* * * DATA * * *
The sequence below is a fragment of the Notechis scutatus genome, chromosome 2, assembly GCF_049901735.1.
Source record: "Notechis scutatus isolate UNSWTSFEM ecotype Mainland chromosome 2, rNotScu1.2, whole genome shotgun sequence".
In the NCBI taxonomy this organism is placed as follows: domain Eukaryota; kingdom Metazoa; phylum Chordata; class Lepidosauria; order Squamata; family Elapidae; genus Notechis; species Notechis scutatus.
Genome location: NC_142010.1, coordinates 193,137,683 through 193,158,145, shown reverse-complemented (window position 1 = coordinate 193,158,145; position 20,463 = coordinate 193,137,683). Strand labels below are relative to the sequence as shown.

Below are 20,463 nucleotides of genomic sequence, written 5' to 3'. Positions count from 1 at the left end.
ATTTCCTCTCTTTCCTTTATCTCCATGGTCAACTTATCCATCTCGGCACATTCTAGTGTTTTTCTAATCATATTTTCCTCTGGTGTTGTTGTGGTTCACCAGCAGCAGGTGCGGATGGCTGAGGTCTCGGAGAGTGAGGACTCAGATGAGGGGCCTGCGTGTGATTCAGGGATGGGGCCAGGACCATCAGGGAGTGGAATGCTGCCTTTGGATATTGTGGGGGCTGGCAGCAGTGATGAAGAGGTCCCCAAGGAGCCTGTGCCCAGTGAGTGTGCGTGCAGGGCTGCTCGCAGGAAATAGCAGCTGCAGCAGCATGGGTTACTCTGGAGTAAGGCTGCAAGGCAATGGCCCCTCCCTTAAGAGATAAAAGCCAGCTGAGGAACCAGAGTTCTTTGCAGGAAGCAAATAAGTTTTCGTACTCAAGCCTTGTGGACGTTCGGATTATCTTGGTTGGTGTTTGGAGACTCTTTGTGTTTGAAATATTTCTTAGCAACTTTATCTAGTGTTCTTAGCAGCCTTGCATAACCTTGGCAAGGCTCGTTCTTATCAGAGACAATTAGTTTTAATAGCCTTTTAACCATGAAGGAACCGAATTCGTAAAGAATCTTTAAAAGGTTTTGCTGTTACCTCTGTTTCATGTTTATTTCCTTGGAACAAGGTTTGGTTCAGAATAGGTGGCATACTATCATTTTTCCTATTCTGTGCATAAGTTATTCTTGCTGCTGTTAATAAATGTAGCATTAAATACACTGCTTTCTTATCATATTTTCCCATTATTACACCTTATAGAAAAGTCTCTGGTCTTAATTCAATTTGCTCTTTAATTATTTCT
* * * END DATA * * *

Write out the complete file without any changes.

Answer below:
The sequence below is a fragment of the Notechis scutatus genome, chromosome 2, assembly GCF_049901735.1.
Source record: "Notechis scutatus isolate UNSWTSFEM ecotype Mainland chromosome 2, rNotScu1.2, whole genome shotgun sequence".
In the NCBI taxonomy this organism is placed as follows: domain Eukaryota; kingdom Metazoa; phylum Chordata; class Lepidosauria; order Squamata; family Elapidae; genus Notechis; species Notechis scutatus.
Genome location: NC_142010.1, coordinates 193,137,683 through 193,158,145, shown reverse-complemented (window position 1 = coordinate 193,158,145; position 20,463 = coordinate 193,137,683). Strand labels below are relative to the sequence as shown.

Below are 20,463 nucleotides of genomic sequence, written 5' to 3'. Positions count from 1 at the left end.
ATTTCCTCTCTTTCCTTTATCTCCATGGTCAACTTATCCATCTCGGCACATTCTAGTGTTTTTCTAATCATATTTTCCTCTGGTGTTGTTGTGGTTCACCAGCAGCAGGTGCGGATGGCTGAGGTCTCGGAGAGTGAGGACTCAGATGAGGGGCCTGCGTGTGATTCAGGGATGGGGCCAGGACCATCAGGGAGTGGAATGCTGCCTTTGGATATTGTGGGGGCTGGCAGCAGTGATGAAGAGGTCCCCAAGGAGCCTGTGCCCAGTGAGTGTGCGTGCAGGGCTGCTCGCAGGAAATAGCAGCTGCAGCAGCATGGGTTACTCTGGAGTAAGGCTGCAAGGCAATGGCCCCTCCCTTAAGAGATAAAAGCCAGCTGAGGAACCAGAGTTCTTTGCAGGAAGCAAATAAGTTTTCGTACTCAAGCCTTGTGGACGTTCGGATTATCTTGGTTGGTGTTTGGAGACTCTTTGTGTTTGAAATATTTCTTAGCAACTTTATCTAGTGTTCTTAGCAGCCTTGCATAACCTTGGCAAGGCTCGTTCTTATCAGAGACAATTAGTTTTAATAGCCTTTTAACCATGAAGGAACCGAATTCGTAAAGAATCTTTAAAAGGTTTTGCTGTTACCTCTGTTTCATGTTTATTTCCTTGGAACAAGGTTTGGTTCAGAATAGGTGGCATACTATCATTTTTCCTATTCTGTGCATAAGTTATTCTTGCTGCTGTTAATAAATGTAGCATTAAATACACTGCTTTCTTATCATATTTTCCCATTATTACACCTTATAGAAAAGTCTCTGGTCTTAATTCAATTTGCTCTTTAATTATTTCT